• An indispensable part of an effective, long term global response to our shared climate challenge;
  • Necessary to provide affordable and reliable energy for everyone and to promote economic growth; and
  • Critical for energy security.

In line with the Breakthrough Energy Coalition, Mission Innovation was formed to fill accelerate the time between innovation, scale-up and commercial scale availability.

Nanoparticle Helps Harvest Algae, Brew Biodiesel

ntuResearchers in Taiwan have made a magnetic nanoparticle for harvesting microalgae, extracting algae oil and converting the oil’s fatty acids into a methyl ester, used in biodiesel. This article from the Taipei Times says a National Taiwan University (NTU) team led by Wu Chia-wen developed the product.

The team used iron oxide and silicon dioxide to form nanoparticles, which, when applied to algae solution, magnetically attract algae and convert their fat into biodiesel with an alkaline-based catalyst, Wu said.

Traditional algae-harvesting methods require large amounts of energy to break down cell walls, but the team’s nanoparticles effectively convert algae oil to biodiesel with a maximum yield of 97.1 percent of the oil’s fatty acid methyl esters, compared with existing methods, which yield less than 60 percent, Wu said.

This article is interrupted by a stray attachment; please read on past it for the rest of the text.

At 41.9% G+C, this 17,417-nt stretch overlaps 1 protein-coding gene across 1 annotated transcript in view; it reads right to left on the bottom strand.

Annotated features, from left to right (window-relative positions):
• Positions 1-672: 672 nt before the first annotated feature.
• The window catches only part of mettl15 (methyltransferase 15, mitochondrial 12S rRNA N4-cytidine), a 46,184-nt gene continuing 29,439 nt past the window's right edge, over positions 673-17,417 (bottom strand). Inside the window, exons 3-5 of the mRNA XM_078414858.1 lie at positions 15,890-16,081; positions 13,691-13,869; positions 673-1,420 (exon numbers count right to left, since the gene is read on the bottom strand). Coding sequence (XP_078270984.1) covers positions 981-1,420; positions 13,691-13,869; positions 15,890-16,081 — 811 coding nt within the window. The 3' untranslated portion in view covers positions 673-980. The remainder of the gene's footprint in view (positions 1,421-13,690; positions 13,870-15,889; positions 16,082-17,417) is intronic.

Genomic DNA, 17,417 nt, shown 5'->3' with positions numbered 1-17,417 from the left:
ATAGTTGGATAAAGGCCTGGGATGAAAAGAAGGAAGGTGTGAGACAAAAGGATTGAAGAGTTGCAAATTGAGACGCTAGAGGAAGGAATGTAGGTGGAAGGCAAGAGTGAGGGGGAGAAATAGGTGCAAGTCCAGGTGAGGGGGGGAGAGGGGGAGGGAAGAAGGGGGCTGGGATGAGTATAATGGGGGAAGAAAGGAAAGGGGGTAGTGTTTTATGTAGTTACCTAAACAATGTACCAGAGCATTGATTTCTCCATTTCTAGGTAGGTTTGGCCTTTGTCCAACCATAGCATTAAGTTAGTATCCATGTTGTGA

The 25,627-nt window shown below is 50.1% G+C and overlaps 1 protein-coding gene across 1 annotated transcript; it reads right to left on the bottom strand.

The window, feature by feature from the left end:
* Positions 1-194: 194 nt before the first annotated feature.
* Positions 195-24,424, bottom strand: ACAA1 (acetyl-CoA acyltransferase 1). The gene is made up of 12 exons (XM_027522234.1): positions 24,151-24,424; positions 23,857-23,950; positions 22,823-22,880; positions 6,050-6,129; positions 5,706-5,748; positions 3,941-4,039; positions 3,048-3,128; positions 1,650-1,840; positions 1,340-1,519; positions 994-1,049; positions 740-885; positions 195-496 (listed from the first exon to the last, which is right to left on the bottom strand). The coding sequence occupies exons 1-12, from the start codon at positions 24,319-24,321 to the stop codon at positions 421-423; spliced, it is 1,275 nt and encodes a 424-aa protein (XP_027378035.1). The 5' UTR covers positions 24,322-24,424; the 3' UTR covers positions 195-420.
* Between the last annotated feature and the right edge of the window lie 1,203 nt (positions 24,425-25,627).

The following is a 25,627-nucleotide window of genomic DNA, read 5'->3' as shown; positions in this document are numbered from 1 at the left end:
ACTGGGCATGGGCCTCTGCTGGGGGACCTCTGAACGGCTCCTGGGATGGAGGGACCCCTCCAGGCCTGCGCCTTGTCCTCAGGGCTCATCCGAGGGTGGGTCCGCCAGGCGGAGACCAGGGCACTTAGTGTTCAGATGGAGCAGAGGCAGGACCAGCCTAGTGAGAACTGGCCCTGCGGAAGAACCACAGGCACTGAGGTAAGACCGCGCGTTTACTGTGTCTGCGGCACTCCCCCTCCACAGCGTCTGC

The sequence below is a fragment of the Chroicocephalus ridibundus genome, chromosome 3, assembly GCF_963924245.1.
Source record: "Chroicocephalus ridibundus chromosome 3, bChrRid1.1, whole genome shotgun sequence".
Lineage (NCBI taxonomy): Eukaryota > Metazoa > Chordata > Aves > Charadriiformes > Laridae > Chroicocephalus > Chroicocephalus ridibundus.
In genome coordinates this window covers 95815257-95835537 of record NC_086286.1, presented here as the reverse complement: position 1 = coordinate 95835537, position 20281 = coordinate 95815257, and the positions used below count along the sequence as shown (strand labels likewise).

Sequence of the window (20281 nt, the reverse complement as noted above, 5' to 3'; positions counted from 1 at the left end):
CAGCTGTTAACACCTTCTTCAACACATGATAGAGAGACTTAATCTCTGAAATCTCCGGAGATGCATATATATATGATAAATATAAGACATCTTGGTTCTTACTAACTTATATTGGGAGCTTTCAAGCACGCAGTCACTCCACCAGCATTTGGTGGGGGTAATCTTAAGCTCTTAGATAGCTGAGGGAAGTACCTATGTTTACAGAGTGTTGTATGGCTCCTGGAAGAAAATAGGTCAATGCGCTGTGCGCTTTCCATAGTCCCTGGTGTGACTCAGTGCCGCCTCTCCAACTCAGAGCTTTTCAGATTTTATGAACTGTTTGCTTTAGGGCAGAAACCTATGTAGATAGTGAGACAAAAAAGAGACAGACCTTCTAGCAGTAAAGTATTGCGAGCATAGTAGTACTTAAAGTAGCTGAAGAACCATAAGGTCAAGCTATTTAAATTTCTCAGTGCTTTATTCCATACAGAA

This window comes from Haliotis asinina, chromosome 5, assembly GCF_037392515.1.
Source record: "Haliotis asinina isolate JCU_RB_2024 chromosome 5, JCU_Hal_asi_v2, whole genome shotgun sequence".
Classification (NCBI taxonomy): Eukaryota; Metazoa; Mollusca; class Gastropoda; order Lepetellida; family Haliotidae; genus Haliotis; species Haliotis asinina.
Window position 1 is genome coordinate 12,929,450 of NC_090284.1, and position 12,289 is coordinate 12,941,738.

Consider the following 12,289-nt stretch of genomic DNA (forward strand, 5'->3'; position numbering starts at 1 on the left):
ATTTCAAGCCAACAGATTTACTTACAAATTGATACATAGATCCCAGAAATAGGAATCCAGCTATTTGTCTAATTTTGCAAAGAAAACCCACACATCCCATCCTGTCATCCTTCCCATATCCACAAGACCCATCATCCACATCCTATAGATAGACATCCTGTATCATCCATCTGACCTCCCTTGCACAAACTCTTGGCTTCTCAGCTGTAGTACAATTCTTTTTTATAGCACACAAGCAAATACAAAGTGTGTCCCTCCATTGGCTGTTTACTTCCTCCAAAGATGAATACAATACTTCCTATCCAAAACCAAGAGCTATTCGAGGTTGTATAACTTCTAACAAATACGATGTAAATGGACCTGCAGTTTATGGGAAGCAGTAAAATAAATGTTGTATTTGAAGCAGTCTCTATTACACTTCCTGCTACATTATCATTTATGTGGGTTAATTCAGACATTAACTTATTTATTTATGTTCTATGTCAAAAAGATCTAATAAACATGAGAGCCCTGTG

Microalgae contain the highest fat content among biomaterials commonly used to produce biofuel, so microalgae has replaced corn and barley as a favored source for the industry.

Referring to the past few years’ food safety and tainted oil scandals, NTU president Yang Pan-chyr (楊泮池) said that nanoparticles can also turn waste cooking oil into biodiesel.

BDI – BioEnergy to Build UK Biodiesel Plant

BDIAustrian-based BDI – BioEnergy International will build a new biodiesel plant in the U.K. This news release from the company says the plant is part of of a larger project by the company also constructing an industrial-sized algae plant.

BDI – BioEnergy International AG developed a new process for the production of high valuable products from algae in its in-house research and development department. The newly founded 100 percent subsidiary “BDI – BioLife Science GmbH”, now invests in the construction of an own production plant at the location in Hartberg/Steiermark.

The implementation of the follow-up order of an existing client in the UK was successfully started. The BioDiesel project for the same client – for the treatment of commercial and industrial waste fats – which has been started beginning of the year is already in the installation phase. The BioGas plant built in Austria for the Heineken Group is currently undergoing its biological start-up. In addition, the BioGas plant in Poland is close to completion.

Ethanol Report on the RFS and COP21